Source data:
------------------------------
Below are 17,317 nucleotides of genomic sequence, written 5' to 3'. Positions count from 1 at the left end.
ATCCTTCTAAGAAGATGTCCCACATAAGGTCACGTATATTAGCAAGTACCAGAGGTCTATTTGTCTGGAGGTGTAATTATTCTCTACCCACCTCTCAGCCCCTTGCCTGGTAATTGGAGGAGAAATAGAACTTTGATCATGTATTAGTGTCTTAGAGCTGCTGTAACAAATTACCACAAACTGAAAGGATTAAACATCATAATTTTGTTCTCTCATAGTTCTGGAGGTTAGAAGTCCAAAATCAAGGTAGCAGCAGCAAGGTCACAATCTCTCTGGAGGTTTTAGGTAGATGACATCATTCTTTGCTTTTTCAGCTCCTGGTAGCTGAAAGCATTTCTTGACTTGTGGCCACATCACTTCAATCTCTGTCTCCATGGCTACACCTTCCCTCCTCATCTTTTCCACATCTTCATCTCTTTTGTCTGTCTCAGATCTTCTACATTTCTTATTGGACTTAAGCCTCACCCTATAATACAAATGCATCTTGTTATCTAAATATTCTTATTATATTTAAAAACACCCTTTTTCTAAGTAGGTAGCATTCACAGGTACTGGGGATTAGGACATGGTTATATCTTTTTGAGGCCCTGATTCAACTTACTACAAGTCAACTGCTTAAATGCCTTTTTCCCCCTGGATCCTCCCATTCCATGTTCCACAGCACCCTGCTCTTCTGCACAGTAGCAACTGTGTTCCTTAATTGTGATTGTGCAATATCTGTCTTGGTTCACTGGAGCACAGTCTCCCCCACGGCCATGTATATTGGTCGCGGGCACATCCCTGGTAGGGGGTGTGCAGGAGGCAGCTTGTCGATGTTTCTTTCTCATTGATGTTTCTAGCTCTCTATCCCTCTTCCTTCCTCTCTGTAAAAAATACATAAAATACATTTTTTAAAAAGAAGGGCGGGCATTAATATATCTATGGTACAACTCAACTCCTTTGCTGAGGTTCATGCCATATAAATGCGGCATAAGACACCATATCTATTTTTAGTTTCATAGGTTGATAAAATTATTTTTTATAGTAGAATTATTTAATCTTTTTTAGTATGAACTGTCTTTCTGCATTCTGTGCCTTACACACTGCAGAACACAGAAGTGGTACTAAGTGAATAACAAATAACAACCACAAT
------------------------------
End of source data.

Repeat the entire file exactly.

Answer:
Below are 17,317 nucleotides of genomic sequence, written 5' to 3'. Positions count from 1 at the left end.
ATCCTTCTAAGAAGATGTCCCACATAAGGTCACGTATATTAGCAAGTACCAGAGGTCTATTTGTCTGGAGGTGTAATTATTCTCTACCCACCTCTCAGCCCCTTGCCTGGTAATTGGAGGAGAAATAGAACTTTGATCATGTATTAGTGTCTTAGAGCTGCTGTAACAAATTACCACAAACTGAAAGGATTAAACATCATAATTTTGTTCTCTCATAGTTCTGGAGGTTAGAAGTCCAAAATCAAGGTAGCAGCAGCAAGGTCACAATCTCTCTGGAGGTTTTAGGTAGATGACATCATTCTTTGCTTTTTCAGCTCCTGGTAGCTGAAAGCATTTCTTGACTTGTGGCCACATCACTTCAATCTCTGTCTCCATGGCTACACCTTCCCTCCTCATCTTTTCCACATCTTCATCTCTTTTGTCTGTCTCAGATCTTCTACATTTCTTATTGGACTTAAGCCTCACCCTATAATACAAATGCATCTTGTTATCTAAATATTCTTATTATATTTAAAAACACCCTTTTTCTAAGTAGGTAGCATTCACAGGTACTGGGGATTAGGACATGGTTATATCTTTTTGAGGCCCTGATTCAACTTACTACAAGTCAACTGCTTAAATGCCTTTTTCCCCCTGGATCCTCCCATTCCATGTTCCACAGCACCCTGCTCTTCTGCACAGTAGCAACTGTGTTCCTTAATTGTGATTGTGCAATATCTGTCTTGGTTCACTGGAGCACAGTCTCCCCCACGGCCATGTATATTGGTCGCGGGCACATCCCTGGTAGGGGGTGTGCAGGAGGCAGCTTGTCGATGTTTCTTTCTCATTGATGTTTCTAGCTCTCTATCCCTCTTCCTTCCTCTCTGTAAAAAATACATAAAATACATTTTTTAAAAAGAAGGGCGGGCATTAATATATCTATGGTACAACTCAACTCCTTTGCTGAGGTTCATGCCATATAAATGCGGCATAAGACACCATATCTATTTTTAGTTTCATAGGTTGATAAAATTATTTTTTATAGTAGAATTATTTAATCTTTTTTAGTATGAACTGTCTTTCTGCATTCTGTGCCTTACACACTGCAGAACACAGAAGTGGTACTAAGTGAATAACAAATAACAACCACAAT